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Monday, December 11, 2017

Suezmax fleet and market

Johan G Olsen (JGO) lists a total of  377 suezmax tankers in its latest Suezmax Review – one ship less than six months ago - together with an orderbook of 142 vessels (a reduction of 8). 

 

Thirteen of the suezmaxes listed are OBOs and four (1970/80s-built) are used for storage and are unlikely to trade again. As many as 40 of the suezmaxes have been recorded as shuttle tankers, most of which are operated by Norwegian-based operators, and 4 as FPSOs/FSOs.  We have recorded 41 single hull (SH) suezmaxes (including double bottomed (DB)/double sided (DS)) that are not reported sold for conversion or are not used for storage or FPSOs. Only 12 the SH suezmaxes are 20 years or older.

 

Some 70 of the suezmaxes are fixed to 2010 and beyond, and 108 are oil company/state-owned.  This leaves 199 suezmaxes in the spot market (up 19 from 6 months ago).

 

 

(The graph only contains trading suezmaxes; those reported sold for conversion are not included

 

We have received reports of a number suezmaxes that have been sold for conversion to dry, heavy lift, and FPSOs/FSOs - 4 in both 2005 and 2006, 14 in 2007 and 5 so far in 2008. One suezmax has been sold for decommissioning. We also have reports of altogether 5 SH suezmaxes that have been converted to double hull.

 

The deliveries 2009-2010 will most likely create a surplus of suezmaxes that may continue beyond 2015 even with no more new orders, assuming a 2.5% increase in demand annually.  It is also likely that some SH suezmaxes will not continue to trade until the age of 25 years, or maximum 2015, as 21 of them will be 20 years or younger in 2010 (if they are not converted) and there will probably be niches were they can continue to trade.  It has also been assumed that there will be 20 removals of SH tankers in 2008/9 before final phase-out of SH tankers in 2010. The DB/DS ones are assumed to continue to trade until the age of 25 years old.

 

The loading areas for the few remaining SH suezmaxes are the Arabian Gulf/Red Sea area where, according to Fearnleys, 49% of the loading was done by SH tankers. In other areas the loading of SH tankers in 3Q07 was 5% or less except North Africa where it was 9%. The discharging of SH suezmaxes in 3Q07 occurred mainly in the Far East/Japan area where 43% of the discharging was by single hull tankers, and in other areas outside Europe and the Atlantic side of the Americas where it was 28%. In Europe and the Atlantic side of the Americas the shares were 2% and 5%.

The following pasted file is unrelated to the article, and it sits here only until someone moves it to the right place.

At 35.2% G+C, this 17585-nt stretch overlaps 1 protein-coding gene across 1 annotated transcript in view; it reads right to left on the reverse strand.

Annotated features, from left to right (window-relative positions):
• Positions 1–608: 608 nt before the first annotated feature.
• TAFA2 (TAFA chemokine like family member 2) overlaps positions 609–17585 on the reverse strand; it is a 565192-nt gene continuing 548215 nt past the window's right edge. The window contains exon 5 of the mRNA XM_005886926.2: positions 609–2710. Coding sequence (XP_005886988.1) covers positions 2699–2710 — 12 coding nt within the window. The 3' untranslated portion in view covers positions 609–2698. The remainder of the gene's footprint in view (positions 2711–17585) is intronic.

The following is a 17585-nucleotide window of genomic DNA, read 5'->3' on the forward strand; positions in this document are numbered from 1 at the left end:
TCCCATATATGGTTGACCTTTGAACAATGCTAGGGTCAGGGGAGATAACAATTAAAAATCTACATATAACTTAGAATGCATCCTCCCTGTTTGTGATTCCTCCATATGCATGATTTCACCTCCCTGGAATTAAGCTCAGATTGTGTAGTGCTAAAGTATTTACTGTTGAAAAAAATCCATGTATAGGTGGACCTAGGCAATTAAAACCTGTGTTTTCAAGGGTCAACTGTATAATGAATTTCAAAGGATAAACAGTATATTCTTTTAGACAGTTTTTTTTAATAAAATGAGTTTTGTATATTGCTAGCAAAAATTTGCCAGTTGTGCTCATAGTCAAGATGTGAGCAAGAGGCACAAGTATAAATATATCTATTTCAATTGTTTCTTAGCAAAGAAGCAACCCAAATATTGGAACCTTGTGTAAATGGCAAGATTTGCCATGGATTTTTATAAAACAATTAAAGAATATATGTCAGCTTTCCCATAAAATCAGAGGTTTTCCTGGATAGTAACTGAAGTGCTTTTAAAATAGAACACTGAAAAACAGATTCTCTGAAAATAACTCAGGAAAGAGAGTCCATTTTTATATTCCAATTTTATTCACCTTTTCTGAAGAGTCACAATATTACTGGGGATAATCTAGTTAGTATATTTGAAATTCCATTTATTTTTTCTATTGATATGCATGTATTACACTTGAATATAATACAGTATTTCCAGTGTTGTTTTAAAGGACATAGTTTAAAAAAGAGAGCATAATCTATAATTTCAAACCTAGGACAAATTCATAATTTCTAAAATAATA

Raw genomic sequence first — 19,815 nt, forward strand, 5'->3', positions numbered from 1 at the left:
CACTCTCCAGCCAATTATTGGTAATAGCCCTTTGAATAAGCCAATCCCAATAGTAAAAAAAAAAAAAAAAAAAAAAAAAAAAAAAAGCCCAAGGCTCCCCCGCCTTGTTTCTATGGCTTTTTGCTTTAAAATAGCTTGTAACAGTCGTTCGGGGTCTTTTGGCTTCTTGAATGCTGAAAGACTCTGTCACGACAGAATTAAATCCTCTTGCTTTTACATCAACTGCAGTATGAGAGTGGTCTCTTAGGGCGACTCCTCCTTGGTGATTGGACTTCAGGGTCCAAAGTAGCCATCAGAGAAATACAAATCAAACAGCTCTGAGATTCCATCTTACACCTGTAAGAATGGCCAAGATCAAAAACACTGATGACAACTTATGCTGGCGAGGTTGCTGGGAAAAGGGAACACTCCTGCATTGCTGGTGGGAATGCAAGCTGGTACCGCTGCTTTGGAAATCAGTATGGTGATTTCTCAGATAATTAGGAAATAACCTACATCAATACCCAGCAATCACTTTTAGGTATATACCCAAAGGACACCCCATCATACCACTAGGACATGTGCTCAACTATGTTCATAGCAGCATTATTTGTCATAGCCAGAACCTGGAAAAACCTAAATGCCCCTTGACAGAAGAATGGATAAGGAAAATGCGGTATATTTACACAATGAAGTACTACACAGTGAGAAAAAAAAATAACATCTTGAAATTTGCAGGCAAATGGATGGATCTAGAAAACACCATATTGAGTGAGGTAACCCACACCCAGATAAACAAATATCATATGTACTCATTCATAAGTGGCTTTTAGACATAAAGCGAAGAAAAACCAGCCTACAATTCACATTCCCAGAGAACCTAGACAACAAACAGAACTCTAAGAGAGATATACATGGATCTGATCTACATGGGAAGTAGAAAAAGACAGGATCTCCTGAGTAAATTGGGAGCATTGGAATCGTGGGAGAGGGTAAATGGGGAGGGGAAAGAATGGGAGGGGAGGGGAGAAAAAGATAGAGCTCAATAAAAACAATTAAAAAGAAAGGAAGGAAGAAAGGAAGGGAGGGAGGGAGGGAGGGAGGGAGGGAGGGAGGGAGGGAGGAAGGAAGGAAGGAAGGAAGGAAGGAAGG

Freight rates so far in 2008 have been very strong and the average for (Wafr-US 130,000 ts) has increased by almost USD 21,000 per day compared to the average for 2007.  2008 could be the best year for suezmaxes ever, but even if the market balance will remain tight, the situation could soon turn if the demand weakens.

 

The four biggest suezmax owners in Johan G. Olsens’ book are Teekay (32 suezmaxes/8% share), Frontline (18), and Konig & Cie and Euronav (15 each).  There are altogether just over 100 suezmax owners, including a few with orders only. Several owners have more orders than they have existing vessels, such as Metrostar with 7 orders and Yasa with 5 orders. There are 9 owners with 11 suezmaxes or more and these owner have together a market share of 38%.

 

Typical suezmax trades from West Africa and from the Mediterranean increased in 2006 and are set to increase also in 2008. The export of Azeri crude oil through the BTC pipeline to Ceyhan is projected to reach more than one million barrels per day in 2008.

 

But key suezmax trading area, the North Sea, saw oil output decline 11.5% year-on-year in April to 3.84 mbd - 2.8% lower than March. Production from UK fields fell 0.197 mbd (or 12.7%) on the year to 1.35 mbd, with 0.104k mbd of the decline coming from the Forties field. Output from Norway dropped 0.268 mbd (or 11%) from the same month last year to 2.16 mbd.

 

However, while this drop in North Sea oil production will naturally affect shuttle traffic, it could also mean that North Europe will take oil from sources further away such as West Africa or from the BTC pipeline which is expanding throughput. More oil could also be taken from the Middle East. The net effect of reduced North sea production could, therefore, actually be positive both for suezmaxes and VLCCs.  In the longer term, Russia wants to expand pipeline capacity to Primorsk, which could mean that Europe will take more Russian oil.

 

About half the suezmax fleet operates on the spot market. The number of recorded period contracts of one year and longer was 23 in 2005 (average rate USD 35,178 per day), 18 in 2006 (average rate USD 36,839 per day), 26 in 2007 (average rate USD 38,177 per day), and 7 so far in 2008. The average period rate recorded in 2008 was some USD 39,500 per day ranging from USD 31,000 per day for a 1991-built unit taken for 1 year to USD 52,000 for a 1993-built unit taken for 2.9 years. The average period was 2.5 years.

Year

No suezmaxes

Increase

Deliveries

Removals

 

1 Jan.

 

 

 

2001

284

-4.23%

16

-28

2002

272

2.57%

24

-17

2003

279

3.58%

25

-15

2004

289

3.81%

25

-14

2005

300

7.33%

25

-3

2006

322

6.83%

26

-4

2007

344

3.20%

25

-14

2008

355

3.10%

21

-10

Pr09

366

13.39%

59

-10

Pr10

415

9.16%

47

-9

Pr11

453

3.31%

15

0

Pr12

468

 

 

 

Total

 

 

334

-190

 

Contact: Erik Ranheim